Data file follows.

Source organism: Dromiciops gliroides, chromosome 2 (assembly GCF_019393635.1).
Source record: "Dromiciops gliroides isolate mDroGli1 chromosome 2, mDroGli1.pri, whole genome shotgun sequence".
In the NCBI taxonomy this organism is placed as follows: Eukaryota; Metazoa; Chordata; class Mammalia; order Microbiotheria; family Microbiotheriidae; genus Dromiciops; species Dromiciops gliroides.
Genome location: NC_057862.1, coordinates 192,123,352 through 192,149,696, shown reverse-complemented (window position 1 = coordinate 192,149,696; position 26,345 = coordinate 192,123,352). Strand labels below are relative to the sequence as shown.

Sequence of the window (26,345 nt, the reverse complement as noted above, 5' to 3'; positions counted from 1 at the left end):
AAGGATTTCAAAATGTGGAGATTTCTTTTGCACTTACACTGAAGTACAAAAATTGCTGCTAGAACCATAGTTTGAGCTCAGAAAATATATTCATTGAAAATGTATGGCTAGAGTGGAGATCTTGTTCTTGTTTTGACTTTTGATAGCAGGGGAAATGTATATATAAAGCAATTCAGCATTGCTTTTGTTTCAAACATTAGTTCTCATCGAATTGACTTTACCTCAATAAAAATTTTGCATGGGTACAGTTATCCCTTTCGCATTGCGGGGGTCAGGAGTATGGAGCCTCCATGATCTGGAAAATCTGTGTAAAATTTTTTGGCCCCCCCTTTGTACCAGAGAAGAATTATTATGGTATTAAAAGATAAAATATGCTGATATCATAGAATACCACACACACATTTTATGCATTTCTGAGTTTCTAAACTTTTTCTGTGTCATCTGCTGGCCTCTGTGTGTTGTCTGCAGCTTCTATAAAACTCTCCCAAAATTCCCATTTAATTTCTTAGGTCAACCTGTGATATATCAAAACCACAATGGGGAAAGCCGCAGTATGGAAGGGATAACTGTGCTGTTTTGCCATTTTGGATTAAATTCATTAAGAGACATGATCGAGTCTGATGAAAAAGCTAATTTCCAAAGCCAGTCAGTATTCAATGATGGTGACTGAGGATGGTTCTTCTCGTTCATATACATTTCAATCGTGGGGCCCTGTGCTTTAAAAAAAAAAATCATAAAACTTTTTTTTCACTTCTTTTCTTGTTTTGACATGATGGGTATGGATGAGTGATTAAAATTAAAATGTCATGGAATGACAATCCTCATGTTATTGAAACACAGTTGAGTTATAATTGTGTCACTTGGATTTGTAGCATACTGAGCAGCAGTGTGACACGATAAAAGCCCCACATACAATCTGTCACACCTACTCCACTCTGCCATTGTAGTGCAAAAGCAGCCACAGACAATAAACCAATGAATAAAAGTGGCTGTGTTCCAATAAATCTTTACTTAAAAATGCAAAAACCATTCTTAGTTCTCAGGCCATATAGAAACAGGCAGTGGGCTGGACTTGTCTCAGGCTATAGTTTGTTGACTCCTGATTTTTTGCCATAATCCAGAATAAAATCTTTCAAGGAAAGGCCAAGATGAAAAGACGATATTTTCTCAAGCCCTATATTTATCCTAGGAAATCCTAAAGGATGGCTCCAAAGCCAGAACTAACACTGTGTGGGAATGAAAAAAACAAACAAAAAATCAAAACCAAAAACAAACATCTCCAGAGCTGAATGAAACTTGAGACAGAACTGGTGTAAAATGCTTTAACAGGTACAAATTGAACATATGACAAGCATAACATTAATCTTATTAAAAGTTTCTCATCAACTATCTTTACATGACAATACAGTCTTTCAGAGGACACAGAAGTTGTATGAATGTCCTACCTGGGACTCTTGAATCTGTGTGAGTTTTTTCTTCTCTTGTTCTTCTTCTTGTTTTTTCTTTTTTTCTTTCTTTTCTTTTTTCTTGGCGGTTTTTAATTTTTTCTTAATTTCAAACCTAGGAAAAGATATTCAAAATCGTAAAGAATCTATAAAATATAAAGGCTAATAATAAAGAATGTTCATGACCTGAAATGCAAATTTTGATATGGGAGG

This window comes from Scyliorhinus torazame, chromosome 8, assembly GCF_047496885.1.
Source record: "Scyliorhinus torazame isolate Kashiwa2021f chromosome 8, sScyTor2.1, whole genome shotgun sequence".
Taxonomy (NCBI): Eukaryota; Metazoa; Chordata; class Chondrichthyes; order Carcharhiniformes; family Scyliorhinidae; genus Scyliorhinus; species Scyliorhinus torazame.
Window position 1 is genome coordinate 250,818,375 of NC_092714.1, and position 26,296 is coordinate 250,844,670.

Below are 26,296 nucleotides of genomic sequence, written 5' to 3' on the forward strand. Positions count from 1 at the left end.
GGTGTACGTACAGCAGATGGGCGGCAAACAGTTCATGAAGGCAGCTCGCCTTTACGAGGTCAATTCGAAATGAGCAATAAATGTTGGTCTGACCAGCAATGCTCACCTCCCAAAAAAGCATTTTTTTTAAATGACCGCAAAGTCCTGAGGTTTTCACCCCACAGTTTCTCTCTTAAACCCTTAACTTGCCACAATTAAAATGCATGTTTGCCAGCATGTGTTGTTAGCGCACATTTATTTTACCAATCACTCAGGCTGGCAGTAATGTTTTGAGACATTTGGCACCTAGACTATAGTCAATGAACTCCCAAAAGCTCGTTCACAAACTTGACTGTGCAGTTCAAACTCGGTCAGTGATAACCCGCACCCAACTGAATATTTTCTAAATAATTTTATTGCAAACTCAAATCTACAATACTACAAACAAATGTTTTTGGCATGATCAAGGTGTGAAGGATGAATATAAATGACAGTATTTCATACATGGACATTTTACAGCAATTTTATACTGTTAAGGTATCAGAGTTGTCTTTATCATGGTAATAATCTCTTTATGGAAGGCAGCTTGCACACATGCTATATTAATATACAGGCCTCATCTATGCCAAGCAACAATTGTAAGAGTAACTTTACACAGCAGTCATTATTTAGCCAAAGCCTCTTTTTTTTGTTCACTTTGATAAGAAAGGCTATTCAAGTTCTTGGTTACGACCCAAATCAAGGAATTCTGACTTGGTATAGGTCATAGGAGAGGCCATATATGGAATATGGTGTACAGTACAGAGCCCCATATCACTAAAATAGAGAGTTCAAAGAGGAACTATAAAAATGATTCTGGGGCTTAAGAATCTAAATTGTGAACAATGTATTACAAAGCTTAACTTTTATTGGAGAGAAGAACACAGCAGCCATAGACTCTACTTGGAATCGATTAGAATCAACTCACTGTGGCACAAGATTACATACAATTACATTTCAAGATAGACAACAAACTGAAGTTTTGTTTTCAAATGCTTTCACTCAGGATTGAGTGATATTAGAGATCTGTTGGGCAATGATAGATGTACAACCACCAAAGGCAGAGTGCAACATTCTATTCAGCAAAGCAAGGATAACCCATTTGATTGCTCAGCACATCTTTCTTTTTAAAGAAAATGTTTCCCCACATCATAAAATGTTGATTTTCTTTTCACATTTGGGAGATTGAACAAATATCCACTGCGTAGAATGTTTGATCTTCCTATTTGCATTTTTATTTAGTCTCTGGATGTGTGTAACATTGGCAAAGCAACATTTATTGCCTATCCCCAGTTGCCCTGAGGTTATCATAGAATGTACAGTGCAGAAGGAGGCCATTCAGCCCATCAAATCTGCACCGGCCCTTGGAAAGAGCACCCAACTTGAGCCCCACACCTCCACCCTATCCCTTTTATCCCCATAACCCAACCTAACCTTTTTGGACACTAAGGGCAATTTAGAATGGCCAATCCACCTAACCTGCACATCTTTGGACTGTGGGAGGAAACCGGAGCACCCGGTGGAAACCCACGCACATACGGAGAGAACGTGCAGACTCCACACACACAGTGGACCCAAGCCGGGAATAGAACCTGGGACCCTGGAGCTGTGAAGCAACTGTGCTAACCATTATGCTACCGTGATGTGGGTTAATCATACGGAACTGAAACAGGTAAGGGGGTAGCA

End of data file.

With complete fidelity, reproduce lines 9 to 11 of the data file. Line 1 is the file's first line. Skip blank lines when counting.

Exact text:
Taxonomy (NCBI): Eukaryota; Metazoa; Chordata; class Chondrichthyes; order Carcharhiniformes; family Scyliorhinidae; genus Scyliorhinus; species Scyliorhinus torazame.
Window position 1 is genome coordinate 250,818,375 of NC_092714.1, and position 26,296 is coordinate 250,844,670.

Below are 26,296 nucleotides of genomic sequence, written 5' to 3' on the forward strand. Positions count from 1 at the left end.